Sometimes I think what the church needs most is to recover some of its weird.  
Sometimes the church must be a refuge even to its own refugees.  
[After relating the story of the woman caught in adultery] Perhaps it would be easier for us to love if it were our sins we saw written in that dust and carried off by the wind. 
I often wonder if the role of the clergy in this age is not to dispense information or guard the prestige of their authority, but rather to go first, to volunteer the truth about their sins, their dreams, their failures, and their fears in order to free others to do the same.  
Our various traditions seem a sweet and necessary grace.  
As my friend Ed puts it: "When you join a church you're just picking which hot mess is your favorite."  
The truth is, the church doesn't offer a cure. It doesn't offer a quick fix. The church offers death and resurrection. The church offers the messy, inconvenient, gut-wrenching, never-ending work of healing and reconciliation. The church offers grace
Like almost everything Rachel Held Evans writes, Searching for Sunday will prompt tears and laughter, anger and "amens," nods and groans. It may not change many minds, but I hope and pray it will open hearts.

Church of the Week: Epic Church San Francisco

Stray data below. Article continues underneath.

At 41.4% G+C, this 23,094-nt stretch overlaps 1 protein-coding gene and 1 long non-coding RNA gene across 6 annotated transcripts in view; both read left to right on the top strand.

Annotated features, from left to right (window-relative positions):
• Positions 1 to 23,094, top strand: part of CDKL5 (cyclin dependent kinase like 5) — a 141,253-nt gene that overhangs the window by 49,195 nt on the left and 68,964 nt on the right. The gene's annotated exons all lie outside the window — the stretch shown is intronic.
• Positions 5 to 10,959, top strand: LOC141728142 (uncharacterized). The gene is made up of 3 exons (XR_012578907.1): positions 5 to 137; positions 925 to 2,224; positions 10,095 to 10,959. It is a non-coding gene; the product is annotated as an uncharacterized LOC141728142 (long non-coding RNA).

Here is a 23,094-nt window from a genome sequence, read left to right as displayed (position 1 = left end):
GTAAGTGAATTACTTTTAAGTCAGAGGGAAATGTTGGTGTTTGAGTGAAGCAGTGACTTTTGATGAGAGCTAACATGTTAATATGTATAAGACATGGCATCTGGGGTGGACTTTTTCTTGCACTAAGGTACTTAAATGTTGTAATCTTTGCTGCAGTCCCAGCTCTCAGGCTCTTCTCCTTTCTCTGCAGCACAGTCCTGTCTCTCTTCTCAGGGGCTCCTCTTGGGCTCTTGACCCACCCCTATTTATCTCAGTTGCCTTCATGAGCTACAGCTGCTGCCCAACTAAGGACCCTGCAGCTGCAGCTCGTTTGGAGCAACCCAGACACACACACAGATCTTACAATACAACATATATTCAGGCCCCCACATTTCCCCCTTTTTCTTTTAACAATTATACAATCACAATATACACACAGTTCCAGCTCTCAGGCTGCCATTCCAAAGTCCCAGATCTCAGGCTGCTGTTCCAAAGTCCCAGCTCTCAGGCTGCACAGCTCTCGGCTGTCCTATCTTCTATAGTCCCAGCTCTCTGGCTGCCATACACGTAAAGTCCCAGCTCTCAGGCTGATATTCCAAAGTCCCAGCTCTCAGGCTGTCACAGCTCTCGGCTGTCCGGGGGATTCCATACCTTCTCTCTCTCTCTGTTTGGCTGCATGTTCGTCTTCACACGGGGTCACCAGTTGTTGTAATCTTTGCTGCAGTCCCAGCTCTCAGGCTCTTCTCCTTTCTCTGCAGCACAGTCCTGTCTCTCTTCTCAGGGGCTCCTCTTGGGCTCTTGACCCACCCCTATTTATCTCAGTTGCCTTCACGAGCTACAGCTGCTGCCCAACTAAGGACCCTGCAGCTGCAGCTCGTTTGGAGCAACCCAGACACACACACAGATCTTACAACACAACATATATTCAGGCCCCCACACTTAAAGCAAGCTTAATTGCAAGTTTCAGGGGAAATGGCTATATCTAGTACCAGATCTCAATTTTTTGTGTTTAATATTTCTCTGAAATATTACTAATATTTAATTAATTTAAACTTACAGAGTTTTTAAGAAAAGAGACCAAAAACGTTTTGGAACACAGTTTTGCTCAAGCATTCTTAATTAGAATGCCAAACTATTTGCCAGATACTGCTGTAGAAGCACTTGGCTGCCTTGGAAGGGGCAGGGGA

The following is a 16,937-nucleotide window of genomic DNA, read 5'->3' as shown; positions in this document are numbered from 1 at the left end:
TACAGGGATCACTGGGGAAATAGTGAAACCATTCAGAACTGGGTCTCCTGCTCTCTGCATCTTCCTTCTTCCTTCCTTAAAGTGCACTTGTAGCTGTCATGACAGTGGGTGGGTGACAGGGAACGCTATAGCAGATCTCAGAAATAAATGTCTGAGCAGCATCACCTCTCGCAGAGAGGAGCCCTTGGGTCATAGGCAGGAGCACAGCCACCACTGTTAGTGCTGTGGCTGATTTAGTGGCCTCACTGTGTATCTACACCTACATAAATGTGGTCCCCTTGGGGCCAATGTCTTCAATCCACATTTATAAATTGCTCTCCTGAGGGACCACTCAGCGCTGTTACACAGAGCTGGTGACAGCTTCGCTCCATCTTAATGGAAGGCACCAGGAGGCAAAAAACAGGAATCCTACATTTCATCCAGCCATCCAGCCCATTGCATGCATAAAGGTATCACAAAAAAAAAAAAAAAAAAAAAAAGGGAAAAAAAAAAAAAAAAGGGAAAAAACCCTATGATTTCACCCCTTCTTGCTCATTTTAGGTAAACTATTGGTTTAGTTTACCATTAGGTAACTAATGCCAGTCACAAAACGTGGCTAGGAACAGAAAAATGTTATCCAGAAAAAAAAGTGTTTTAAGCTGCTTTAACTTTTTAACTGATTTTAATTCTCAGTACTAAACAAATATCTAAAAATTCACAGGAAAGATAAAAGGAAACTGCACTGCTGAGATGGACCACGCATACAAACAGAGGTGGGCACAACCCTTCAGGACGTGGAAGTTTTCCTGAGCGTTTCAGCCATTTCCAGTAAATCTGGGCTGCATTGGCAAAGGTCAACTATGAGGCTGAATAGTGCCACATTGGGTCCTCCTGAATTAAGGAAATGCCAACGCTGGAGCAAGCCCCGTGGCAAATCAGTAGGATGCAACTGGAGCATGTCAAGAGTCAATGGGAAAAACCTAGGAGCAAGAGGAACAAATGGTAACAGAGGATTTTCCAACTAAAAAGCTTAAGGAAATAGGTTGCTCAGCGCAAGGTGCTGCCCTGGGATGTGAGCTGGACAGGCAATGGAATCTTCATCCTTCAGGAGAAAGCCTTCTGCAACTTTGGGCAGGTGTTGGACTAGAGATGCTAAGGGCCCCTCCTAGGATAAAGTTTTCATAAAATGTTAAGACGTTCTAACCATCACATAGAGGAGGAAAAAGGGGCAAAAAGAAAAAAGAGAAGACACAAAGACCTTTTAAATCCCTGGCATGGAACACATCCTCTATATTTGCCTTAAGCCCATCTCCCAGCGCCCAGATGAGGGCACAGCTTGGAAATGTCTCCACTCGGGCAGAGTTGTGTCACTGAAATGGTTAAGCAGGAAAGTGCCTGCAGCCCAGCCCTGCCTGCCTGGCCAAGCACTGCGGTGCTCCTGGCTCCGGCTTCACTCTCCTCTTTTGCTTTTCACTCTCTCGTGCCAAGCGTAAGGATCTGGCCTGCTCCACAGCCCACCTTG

The lovely Robin and I, while visiting our California kids and grandkids this past weekend, visited Epic Church in the Tenderloin district of San Francisco.
The church meets in a unique location, in an alley (Stevenson "Street"), on the lower level.
The digs were not spacious but they make the most of the space they have. They offer coffee in their lobby, which of course I consider a mark of a successful church.
The worship team on this morning was led by my son and daughter-in-law (they were subbing for the church's usual worship leader) and so was inspirational on multiple levels. Seriously, the Spirit was there and moving in and on me, for sure.
I loved the Epic Church experience. The welcome was warm. The message, by lead pastor Ben Pilgreen (above) was excellent. The mission and vision were clear and compelling. The details (like the one-sheet program of the week and combination contact card/offering envelope) were attended to. And the worshiping saints were a diverse crowd in every respect. I left encouraged and enthused and blessed.

Epic meets at 250 Stevenson Street (off 3rd Street), San Francisco, CA 94103. The church website is http://www.epicsf.com.

- Posted using BlogPress from my iPhone